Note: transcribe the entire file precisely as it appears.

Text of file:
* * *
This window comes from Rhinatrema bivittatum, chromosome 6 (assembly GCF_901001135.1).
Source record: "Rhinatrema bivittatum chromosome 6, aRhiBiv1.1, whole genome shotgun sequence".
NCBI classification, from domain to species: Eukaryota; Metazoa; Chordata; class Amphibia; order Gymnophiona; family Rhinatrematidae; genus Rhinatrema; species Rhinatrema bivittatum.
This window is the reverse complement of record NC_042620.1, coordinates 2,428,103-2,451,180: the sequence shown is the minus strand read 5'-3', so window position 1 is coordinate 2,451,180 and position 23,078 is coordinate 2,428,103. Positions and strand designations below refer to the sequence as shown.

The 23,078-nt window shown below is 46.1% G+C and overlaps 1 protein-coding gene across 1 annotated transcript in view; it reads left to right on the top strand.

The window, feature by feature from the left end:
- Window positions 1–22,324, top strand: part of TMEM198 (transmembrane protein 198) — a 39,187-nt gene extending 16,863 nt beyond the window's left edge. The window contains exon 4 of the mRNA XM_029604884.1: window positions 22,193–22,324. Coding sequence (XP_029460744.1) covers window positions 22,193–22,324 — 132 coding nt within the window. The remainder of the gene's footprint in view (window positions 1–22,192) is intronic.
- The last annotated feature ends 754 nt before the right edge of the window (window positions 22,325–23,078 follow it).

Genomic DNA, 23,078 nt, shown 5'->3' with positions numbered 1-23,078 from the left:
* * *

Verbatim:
This window comes from Rhinatrema bivittatum, chromosome 6 (assembly GCF_901001135.1).
Source record: "Rhinatrema bivittatum chromosome 6, aRhiBiv1.1, whole genome shotgun sequence".
NCBI classification, from domain to species: Eukaryota; Metazoa; Chordata; class Amphibia; order Gymnophiona; family Rhinatrematidae; genus Rhinatrema; species Rhinatrema bivittatum.
This window is the reverse complement of record NC_042620.1, coordinates 2,428,103-2,451,180: the sequence shown is the minus strand read 5'-3', so window position 1 is coordinate 2,451,180 and position 23,078 is coordinate 2,428,103. Positions and strand designations below refer to the sequence as shown.

The 23,078-nt window shown below is 46.1% G+C and overlaps 1 protein-coding gene across 1 annotated transcript in view; it reads left to right on the top strand.

The window, feature by feature from the left end:
- Window positions 1–22,324, top strand: part of TMEM198 (transmembrane protein 198) — a 39,187-nt gene extending 16,863 nt beyond the window's left edge. The window contains exon 4 of the mRNA XM_029604884.1: window positions 22,193–22,324. Coding sequence (XP_029460744.1) covers window positions 22,193–22,324 — 132 coding nt within the window. The remainder of the gene's footprint in view (window positions 1–22,192) is intronic.
- The last annotated feature ends 754 nt before the right edge of the window (window positions 22,325–23,078 follow it).

Genomic DNA, 23,078 nt, shown 5'->3' with positions numbered 1-23,078 from the left: